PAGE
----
While the world economy is still very much in recovery mode, the outlook for this year and next is very robust and well-ahead of long-term trend numbers, Peter Hall, chief economist at Export Development Canada, told attendees at the virtual CanaData conference.
“The world economy is searing hot,” he said. “You can count on that.”
In his presentation entitled The Fork in the Road: Economic Outlook and Strategic Responses, Hall spoke about managing the economy, managing the pandemic and avoiding future lockdowns. The hope was that infection rates would be down by now and economic indicators would be up, he said. Instead, infection rates are up and so is the economy. Going into lockdown again is a great risk.
“We have taken the fork in the road, we are managing the pandemic at the same time as we’re forging ahead with the economy,” Hall said.
Hall also talked about the outlook for the residential, industrial and commercial industries in Canada and the United States.
“The U.S. housing market still very hot,” Hall noted. “This is a market that has not been able to keep up even though the rate of building houses is at its highest point since the global financial crisis by a long shot. We’re seeing U.S. housing starts that are fluctuating on a monthly basis between annualized numbers of 1.5 and 1.7 million. We haven’t seen numbers like that for a long time.
“There is a lot of pent-up demand inside of the U.S. housing market and I believe that for a number of years we are going to see these high levels of building state side.”
It’s a different story in Canada, he said, which could present challenges for residential builders.
“I’m not hopeful,” Hall stated. “We have a very different market up here than they do there. The fundamental rate of building, its around 185,000 starts and you can see we’ve been well above that for most of the post global financial crisis period here. We dipped down to below 150,000 starts we recovered way faster than the United States and we’ve been building in excess of our needs over that time. What’s going on right now just looks like a monster bubble on the end of a bubble.”
Things are looking up on the industrial side.
“Industrial building has a bright future ahead of it because of the permits we are seeing,” Hall said. “There is almost a rush of activity that is post 2017 and that is signifying that our period of chronic underinvestment since the post global financial crisis period is over. Now we need capacity like crazy at the moment because we are running out of it and I believe that is going to result in new capacity builds here in Canada.”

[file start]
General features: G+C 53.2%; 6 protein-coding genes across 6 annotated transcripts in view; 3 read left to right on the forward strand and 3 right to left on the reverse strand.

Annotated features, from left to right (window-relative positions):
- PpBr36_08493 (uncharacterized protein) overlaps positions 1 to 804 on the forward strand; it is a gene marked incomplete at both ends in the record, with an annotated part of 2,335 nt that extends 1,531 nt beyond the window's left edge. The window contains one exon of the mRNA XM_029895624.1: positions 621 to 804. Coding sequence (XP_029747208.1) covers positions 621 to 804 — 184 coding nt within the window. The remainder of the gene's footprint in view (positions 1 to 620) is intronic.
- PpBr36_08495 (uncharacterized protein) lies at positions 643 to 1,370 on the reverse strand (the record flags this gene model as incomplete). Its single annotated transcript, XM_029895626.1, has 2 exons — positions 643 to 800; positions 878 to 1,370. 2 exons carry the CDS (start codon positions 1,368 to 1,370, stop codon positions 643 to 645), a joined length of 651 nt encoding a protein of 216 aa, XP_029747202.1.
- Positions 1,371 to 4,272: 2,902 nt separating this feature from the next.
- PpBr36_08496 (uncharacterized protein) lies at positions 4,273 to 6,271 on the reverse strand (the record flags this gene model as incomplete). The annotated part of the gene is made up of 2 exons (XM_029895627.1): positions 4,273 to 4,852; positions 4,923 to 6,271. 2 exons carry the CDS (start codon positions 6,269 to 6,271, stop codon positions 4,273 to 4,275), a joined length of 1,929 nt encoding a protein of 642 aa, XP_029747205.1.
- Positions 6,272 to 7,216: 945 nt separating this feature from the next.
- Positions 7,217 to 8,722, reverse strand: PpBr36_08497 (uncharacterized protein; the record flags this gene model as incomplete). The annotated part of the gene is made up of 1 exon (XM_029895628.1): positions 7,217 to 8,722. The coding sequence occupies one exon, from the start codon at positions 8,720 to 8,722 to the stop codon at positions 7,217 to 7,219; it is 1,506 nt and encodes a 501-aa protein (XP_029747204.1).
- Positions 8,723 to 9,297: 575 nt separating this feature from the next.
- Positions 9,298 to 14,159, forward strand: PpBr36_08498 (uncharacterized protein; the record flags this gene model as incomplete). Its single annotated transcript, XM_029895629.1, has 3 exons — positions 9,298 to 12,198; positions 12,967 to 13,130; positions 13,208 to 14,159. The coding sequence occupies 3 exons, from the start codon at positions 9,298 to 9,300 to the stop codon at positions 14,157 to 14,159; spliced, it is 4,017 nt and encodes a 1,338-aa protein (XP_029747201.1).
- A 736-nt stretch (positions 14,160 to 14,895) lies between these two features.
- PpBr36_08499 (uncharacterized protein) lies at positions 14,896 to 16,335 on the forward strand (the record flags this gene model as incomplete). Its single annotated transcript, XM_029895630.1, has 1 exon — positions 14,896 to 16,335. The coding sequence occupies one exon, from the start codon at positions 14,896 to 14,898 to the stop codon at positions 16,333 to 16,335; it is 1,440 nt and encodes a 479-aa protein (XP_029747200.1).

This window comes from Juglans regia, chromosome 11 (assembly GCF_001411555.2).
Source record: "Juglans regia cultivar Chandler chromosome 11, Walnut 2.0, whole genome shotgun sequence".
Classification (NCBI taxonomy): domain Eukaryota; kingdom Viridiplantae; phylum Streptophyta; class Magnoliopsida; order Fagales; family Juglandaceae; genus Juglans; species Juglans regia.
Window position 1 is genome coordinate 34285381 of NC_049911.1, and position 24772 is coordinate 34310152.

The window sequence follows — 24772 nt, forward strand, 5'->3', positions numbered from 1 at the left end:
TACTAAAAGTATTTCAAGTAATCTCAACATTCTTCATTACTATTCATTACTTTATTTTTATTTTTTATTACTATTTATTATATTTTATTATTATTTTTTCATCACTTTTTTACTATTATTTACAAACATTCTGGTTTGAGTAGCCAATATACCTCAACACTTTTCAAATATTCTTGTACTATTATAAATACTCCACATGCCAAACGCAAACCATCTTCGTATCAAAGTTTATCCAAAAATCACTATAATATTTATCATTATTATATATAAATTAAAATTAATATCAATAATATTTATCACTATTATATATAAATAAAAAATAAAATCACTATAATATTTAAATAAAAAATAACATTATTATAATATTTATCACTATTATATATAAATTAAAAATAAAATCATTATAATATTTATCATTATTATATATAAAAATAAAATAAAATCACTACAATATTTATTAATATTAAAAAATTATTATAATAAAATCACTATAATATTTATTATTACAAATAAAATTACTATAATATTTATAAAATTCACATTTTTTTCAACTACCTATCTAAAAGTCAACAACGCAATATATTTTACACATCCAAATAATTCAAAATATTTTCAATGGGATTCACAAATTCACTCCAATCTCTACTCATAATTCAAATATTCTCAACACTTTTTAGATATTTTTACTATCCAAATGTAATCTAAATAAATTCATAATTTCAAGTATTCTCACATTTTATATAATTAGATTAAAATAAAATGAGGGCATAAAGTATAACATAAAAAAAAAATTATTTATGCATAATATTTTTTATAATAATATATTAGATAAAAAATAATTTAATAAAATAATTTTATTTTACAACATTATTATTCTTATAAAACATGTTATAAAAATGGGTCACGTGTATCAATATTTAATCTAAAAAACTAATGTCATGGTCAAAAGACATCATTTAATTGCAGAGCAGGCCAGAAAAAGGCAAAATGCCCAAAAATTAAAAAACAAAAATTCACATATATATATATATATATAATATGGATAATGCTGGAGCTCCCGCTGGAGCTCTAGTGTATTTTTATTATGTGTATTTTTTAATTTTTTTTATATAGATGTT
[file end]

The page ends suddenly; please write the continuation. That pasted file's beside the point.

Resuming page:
Other phenomena to watch out for are reshoring, nearshoring and “glocalization.”
“People are worried about their supply chains being far flung around the world,” Hall explained. “You might say that was the case when SARS first hit many years ago and when the Japanese tsunami hit in 2011. That was what people said they were going to do. ‘We’re going to reshore, we’re going to nearshore, we’re going to localize a lot of our supply chains to create redundancies, isn’t this going to be great for industrial building.’ It never happened.”
According to a recent UBS Global study, businesses are really serious about it now.
“What we need to get ready for is the proportion of that that is going to come to Canada and arming ourselves for the building that is going to be required as a result of that,” he noted. “All of this is going to need infrastructure. That’s very good news for the construction sector.”
Office buildings are going to have to fill up again before commercial activity picks up.
“I believe that day is not far away,” Hall stated. “I’ve always been a believer that people would be back in big office towers and high vaccination rates are actually leading to that. Firms actually want their people to be in house.”
Going forward, Hall said he believes the growth is going to be in export-focused businesses with an eye on Asia. They are going to need all kinds of capacity, they are going to be expanding their scale multi-fold to keep up with the orders.
“There is a transformation to business that is going on in Canada right now where we are going to be much more focused on Asian growth while we nurture the growth that we have in our other export markets,” he pointed out. “This is going to be a real driver for Canada as we go forward. If we embrace where the growth is going to be, we are going to need lots of capacity to facilitate that.”
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